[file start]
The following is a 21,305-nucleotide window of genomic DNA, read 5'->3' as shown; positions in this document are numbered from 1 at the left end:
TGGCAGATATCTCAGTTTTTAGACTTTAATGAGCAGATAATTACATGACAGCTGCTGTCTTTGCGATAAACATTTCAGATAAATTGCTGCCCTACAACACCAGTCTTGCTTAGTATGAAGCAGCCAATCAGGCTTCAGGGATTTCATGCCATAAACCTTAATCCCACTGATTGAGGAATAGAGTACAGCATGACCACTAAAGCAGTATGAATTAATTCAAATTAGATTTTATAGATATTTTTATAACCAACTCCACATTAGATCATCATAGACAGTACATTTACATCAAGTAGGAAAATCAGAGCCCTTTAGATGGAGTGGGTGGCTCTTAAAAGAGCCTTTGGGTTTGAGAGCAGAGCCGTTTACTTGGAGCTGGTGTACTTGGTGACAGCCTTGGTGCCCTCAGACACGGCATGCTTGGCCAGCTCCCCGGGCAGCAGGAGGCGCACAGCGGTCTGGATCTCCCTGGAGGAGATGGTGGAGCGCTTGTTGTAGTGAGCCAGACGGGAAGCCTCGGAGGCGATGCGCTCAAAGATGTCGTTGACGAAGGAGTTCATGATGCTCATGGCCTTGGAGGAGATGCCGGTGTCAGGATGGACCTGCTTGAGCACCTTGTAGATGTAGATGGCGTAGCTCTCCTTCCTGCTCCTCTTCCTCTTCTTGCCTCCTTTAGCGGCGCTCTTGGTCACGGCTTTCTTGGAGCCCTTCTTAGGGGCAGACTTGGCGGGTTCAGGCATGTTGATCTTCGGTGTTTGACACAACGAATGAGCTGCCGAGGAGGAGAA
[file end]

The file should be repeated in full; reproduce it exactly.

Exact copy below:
The following is a 21,305-nucleotide window of genomic DNA, read 5'->3' as shown; positions in this document are numbered from 1 at the left end:
TGGCAGATATCTCAGTTTTTAGACTTTAATGAGCAGATAATTACATGACAGCTGCTGTCTTTGCGATAAACATTTCAGATAAATTGCTGCCCTACAACACCAGTCTTGCTTAGTATGAAGCAGCCAATCAGGCTTCAGGGATTTCATGCCATAAACCTTAATCCCACTGATTGAGGAATAGAGTACAGCATGACCACTAAAGCAGTATGAATTAATTCAAATTAGATTTTATAGATATTTTTATAACCAACTCCACATTAGATCATCATAGACAGTACATTTACATCAAGTAGGAAAATCAGAGCCCTTTAGATGGAGTGGGTGGCTCTTAAAAGAGCCTTTGGGTTTGAGAGCAGAGCCGTTTACTTGGAGCTGGTGTACTTGGTGACAGCCTTGGTGCCCTCAGACACGGCATGCTTGGCCAGCTCCCCGGGCAGCAGGAGGCGCACAGCGGTCTGGATCTCCCTGGAGGAGATGGTGGAGCGCTTGTTGTAGTGAGCCAGACGGGAAGCCTCGGAGGCGATGCGCTCAAAGATGTCGTTGACGAAGGAGTTCATGATGCTCATGGCCTTGGAGGAGATGCCGGTGTCAGGATGGACCTGCTTGAGCACCTTGTAGATGTAGATGGCGTAGCTCTCCTTCCTGCTCCTCTTCCTCTTCTTGCCTCCTTTAGCGGCGCTCTTGGTCACGGCTTTCTTGGAGCCCTTCTTAGGGGCAGACTTGGCGGGTTCAGGCATGTTGATCTTCGGTGTTTGACACAACGAATGAGCTGCCGAGGAGGAGAA